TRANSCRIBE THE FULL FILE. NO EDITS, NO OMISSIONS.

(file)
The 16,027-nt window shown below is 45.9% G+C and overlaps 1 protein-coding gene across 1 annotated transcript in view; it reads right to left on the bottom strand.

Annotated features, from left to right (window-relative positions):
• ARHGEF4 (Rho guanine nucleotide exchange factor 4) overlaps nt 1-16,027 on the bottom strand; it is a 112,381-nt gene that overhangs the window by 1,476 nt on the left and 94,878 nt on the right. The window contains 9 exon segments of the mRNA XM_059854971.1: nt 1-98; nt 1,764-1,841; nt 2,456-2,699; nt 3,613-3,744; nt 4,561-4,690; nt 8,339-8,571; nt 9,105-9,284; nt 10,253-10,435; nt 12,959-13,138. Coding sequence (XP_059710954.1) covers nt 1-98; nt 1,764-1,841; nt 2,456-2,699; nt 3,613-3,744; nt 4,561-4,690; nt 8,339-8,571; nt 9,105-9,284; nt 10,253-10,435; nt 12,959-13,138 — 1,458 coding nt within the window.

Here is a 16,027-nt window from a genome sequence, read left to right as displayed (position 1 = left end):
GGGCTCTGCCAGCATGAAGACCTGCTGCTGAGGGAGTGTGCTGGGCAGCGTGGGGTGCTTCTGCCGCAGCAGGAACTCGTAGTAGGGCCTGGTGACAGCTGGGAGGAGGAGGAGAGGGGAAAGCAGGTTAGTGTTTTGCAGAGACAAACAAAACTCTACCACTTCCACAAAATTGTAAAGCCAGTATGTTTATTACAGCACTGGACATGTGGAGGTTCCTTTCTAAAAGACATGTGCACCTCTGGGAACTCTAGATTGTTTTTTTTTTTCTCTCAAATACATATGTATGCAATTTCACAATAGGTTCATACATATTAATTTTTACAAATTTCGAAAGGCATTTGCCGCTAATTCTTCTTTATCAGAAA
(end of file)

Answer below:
The 16,027-nt window shown below is 45.9% G+C and overlaps 1 protein-coding gene across 1 annotated transcript in view; it reads right to left on the bottom strand.

Annotated features, from left to right (window-relative positions):
• ARHGEF4 (Rho guanine nucleotide exchange factor 4) overlaps nt 1-16,027 on the bottom strand; it is a 112,381-nt gene that overhangs the window by 1,476 nt on the left and 94,878 nt on the right. The window contains 9 exon segments of the mRNA XM_059854971.1: nt 1-98; nt 1,764-1,841; nt 2,456-2,699; nt 3,613-3,744; nt 4,561-4,690; nt 8,339-8,571; nt 9,105-9,284; nt 10,253-10,435; nt 12,959-13,138. Coding sequence (XP_059710954.1) covers nt 1-98; nt 1,764-1,841; nt 2,456-2,699; nt 3,613-3,744; nt 4,561-4,690; nt 8,339-8,571; nt 9,105-9,284; nt 10,253-10,435; nt 12,959-13,138 — 1,458 coding nt within the window.

Here is a 16,027-nt window from a genome sequence, read left to right as displayed (position 1 = left end):
GGGCTCTGCCAGCATGAAGACCTGCTGCTGAGGGAGTGTGCTGGGCAGCGTGGGGTGCTTCTGCCGCAGCAGGAACTCGTAGTAGGGCCTGGTGACAGCTGGGAGGAGGAGGAGAGGGGAAAGCAGGTTAGTGTTTTGCAGAGACAAACAAAACTCTACCACTTCCACAAAATTGTAAAGCCAGTATGTTTATTACAGCACTGGACATGTGGAGGTTCCTTTCTAAAAGACATGTGCACCTCTGGGAACTCTAGATTGTTTTTTTTTTTCTCTCAAATACATATGTATGCAATTTCACAATAGGTTCATACATATTAATTTTTACAAATTTCGAAAGGCATTTGCCGCTAATTCTTCTTTATCAGAAA